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New program for 1 step TTG downloads, decryption, encoding - kmttg

Discussion in 'TiVo Home Media Features & TiVoToGo' started by moyekj, Mar 15, 2008.

  1. Nov 2, 2011 #3461 of 10928
    ThAbtO

    ThAbtO TiVoholic by the bay

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    SF Bay Area
    The video are .mpg with .tivo wrapper/encoded, .avi is also a wrapper.

    If you want to make the files smaller, you need to convert to .mp4.
     
  2. Nov 2, 2011 #3462 of 10928
    ig88

    ig88 New Member

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    Generically speaking:
    First of all, people all have their personal quirks, so there are going to be different opionions here, based on personalities – there is no right/wrong answer.

    Any time you encode something, you are going to lose some quality

    You already read about the SD vs HD issue. Obviously, HD Is gonna be better in most ways.

    However, the specific problem I was having with SD was playback on the computer, because the computer software wasn't automatically doing some video cleanup that my TV was. But you aren't going to have that problem if your intention is just to offload from TiVo for storage to be later played back on TiVo when you are ready to watch – it is going to look as good as it presently does from your TiVo, so don't sweat the small stuff.


    Regarding stripping commercials, it can be hit or miss. Lots of misses. And it can take a relative amount of time and effort. To me, I would look at it this way:
    Keep it simple.
    Pull it off the TiVo, archive it, put it back on when you are ready to watch.
    Simple, not time consuming.
    Will always work.
    No video loss.
    And you can spend your time doing other things.

    You can just use the traditional TiVo tools to ff/skip commercials.

    My 2¢
     
  3. Nov 2, 2011 #3463 of 10928
    moyekj

    moyekj Well-Known Member

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    Mission...
    I agree with ig88. If the intent is to watch the videos on a TiVo at a later date then just leave them as .TiVo files (no need to even decrypt them to .mpg). No loss of quality and no hassles. Then you can use pyTivo to pull or push them to viewing TiVo as necessary and skip commercials using FF, 30s, etc. With Premieres the transfer speeds are much faster than Series 2 TiVos so even HD .TiVo files transfer quicker than you can watch them.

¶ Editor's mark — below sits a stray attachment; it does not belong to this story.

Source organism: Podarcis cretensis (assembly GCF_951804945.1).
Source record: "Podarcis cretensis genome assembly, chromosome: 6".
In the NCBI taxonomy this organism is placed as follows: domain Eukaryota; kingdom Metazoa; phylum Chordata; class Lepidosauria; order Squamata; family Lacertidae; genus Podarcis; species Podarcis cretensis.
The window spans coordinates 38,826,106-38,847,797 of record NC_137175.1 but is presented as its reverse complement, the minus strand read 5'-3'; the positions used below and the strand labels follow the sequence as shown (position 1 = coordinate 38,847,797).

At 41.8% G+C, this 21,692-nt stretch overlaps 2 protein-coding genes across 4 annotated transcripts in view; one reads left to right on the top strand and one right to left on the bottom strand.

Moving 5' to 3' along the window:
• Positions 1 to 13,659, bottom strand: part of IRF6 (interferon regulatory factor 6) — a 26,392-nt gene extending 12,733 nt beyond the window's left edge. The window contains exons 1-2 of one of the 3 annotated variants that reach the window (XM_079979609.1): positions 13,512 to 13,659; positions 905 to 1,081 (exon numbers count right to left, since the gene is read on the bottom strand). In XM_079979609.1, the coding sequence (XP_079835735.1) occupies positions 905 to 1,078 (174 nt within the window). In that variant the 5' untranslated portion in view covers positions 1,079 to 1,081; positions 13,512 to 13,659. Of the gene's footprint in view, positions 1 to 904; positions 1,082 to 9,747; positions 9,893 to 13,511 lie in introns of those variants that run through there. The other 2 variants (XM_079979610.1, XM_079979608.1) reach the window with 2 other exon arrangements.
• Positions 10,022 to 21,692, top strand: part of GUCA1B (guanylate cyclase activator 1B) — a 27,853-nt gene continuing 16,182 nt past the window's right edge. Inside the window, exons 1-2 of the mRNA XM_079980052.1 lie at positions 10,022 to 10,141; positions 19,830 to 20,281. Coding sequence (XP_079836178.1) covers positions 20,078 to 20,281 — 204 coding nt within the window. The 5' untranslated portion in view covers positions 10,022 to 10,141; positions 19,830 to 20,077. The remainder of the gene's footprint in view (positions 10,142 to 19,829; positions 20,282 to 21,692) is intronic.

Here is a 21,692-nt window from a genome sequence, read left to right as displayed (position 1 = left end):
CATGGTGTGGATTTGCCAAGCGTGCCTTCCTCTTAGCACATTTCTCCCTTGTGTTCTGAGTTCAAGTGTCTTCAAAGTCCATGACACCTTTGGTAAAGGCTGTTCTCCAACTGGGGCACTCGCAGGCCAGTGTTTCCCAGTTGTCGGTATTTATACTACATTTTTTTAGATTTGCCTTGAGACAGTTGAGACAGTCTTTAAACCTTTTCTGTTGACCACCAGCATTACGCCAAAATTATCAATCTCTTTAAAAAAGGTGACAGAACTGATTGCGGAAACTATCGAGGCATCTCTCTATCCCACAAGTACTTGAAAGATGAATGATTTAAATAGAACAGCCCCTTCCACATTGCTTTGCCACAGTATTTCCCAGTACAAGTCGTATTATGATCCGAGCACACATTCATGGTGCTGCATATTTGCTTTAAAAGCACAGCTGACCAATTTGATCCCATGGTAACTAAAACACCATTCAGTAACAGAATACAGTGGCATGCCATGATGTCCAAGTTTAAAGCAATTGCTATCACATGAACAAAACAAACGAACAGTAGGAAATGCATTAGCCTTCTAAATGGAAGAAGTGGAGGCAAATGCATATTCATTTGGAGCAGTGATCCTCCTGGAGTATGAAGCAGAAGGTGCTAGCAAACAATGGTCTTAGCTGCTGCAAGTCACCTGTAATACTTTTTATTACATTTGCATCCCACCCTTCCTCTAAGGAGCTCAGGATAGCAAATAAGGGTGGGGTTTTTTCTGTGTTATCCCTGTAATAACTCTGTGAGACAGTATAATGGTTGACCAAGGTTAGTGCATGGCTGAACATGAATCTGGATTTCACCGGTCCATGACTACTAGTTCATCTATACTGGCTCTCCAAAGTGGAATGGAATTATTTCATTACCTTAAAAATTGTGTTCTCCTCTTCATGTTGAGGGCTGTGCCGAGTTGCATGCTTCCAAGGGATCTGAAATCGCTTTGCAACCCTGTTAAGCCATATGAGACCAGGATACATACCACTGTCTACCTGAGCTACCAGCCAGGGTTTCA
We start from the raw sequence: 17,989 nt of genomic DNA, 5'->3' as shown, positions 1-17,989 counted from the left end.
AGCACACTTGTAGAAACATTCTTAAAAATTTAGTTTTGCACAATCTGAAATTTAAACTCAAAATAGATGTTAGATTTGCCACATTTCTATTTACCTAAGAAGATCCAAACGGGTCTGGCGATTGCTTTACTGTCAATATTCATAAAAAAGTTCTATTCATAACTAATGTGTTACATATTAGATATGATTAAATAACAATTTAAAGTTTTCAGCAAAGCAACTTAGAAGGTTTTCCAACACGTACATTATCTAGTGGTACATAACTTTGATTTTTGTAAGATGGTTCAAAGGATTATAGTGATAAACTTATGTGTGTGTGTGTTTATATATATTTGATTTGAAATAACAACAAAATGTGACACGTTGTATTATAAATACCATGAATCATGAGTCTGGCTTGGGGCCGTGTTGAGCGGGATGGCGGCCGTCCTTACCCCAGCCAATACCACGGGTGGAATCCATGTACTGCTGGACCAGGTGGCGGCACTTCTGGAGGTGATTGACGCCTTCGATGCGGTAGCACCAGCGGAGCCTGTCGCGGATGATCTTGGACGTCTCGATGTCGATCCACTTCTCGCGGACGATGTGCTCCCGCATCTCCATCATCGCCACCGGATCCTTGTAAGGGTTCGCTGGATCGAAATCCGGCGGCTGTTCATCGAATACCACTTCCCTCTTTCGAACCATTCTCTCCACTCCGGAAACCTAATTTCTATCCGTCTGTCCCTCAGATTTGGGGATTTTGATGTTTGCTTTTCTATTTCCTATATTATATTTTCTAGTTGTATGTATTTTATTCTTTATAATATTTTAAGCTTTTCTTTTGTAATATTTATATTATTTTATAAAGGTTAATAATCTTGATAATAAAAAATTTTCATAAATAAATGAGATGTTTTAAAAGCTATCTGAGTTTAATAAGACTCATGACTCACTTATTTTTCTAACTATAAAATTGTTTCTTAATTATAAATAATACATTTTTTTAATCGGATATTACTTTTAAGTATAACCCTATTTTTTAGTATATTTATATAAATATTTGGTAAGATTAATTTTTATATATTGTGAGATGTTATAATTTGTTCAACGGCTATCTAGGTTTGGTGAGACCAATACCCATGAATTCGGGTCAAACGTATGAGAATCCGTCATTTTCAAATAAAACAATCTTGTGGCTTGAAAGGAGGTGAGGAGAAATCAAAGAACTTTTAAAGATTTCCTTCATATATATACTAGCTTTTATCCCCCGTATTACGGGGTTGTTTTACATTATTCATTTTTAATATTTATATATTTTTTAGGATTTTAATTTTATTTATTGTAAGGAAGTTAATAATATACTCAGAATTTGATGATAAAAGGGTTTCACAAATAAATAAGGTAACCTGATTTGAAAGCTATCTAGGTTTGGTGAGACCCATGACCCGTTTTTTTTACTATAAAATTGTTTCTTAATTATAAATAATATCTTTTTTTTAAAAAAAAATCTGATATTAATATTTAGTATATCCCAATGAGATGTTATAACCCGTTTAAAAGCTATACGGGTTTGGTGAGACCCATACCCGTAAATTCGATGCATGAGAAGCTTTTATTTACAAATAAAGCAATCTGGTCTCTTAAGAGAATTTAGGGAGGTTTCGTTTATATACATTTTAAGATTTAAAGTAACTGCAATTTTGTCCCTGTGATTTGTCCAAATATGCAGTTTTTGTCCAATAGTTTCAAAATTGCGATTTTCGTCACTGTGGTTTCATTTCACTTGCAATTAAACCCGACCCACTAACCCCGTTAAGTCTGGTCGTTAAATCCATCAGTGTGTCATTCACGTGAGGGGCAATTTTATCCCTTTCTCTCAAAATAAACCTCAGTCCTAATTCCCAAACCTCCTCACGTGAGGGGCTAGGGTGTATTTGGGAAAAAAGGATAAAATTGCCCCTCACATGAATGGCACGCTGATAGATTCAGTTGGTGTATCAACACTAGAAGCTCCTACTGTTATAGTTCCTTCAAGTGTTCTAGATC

Perhaps one thing that will help if you have lots of downloads and want kmttg to auto-categorize them into folders is use folder keyword in file naming configuration option. See Wiki for more details (look at File Naming section):
    http://code.google.com/p/kmttg/wiki/configuring_kmttg
     
  4. Nov 3, 2011 #3464 of 10928
    Hercules67

    Hercules67 TiVo addict

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    Great answers, especially yours moyeki! Much appreciated.

    Ok, let me get a little bit more specific. You're probably right, and skipping commercials doesn't really bother me with the hacks in place. what I am worried about, is archive size. Over the last 3 years for example I've been saving Christmas shows for the kids, nephews and nieces. They've been set aside and they can view them any time they want, not when the networks show them. I mentioned Burn Notice, but for example with Merlin, I have 3 seasons I am behind. So the size is of the archive... Anyway. Thanks for the help guys. I'll play with Handbrake and the other encodings and see what I get.

    Much appreciated!:up:
     
  5. Nov 3, 2011 #3465 of 10928
    Hercules67

    Hercules67 TiVo addict

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    Dec 8, 2007
    Thank you!:up:
     
  6. Nov 3, 2011 #3466 of 10928
    wmcbrine

    wmcbrine Ziphead

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    It does have the advantage of keeping the metadata and video together in one file. On the other hand, I've found that an unencrypted .mpg transfers just slightly faster than the equivalent .TiVo file.
     
  7. Nov 3, 2011 #3467 of 10928
    sanjonny

    sanjonny New Member

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    Nov 2, 2008
    Scroll back a bit and check out a few tools I suggested. If you want to edit out commercials and really who likes skipping commercials (#1 reason I still have my replay tv) I would suggest video redo. What I do is use the automated tools in kmttg to fix and adscan. I then manually open the adscan files later in videoredo ( I can do like 20 shows in a few minutes) to check the accuracy of the cuts save the project file and then go back to automated kmttg to cut the commercials using kmttg. I also do the same thing for my replaytv shows and others. So I basically batch download a bunch of files and process them to a point in kmttg, wait till I have a bunch to work on, open them and double check the commercial detection, save them, then batch cut and do whatever other process I need to archive them. For most shows I then run them thru avi.net to convert/shrink to xvid and discard to original tivo mpg to history. My server thanks me as I can take say 40 gb of TiVo mpg and shrink it to 4-8 gb with either low or no perceptible quality loss.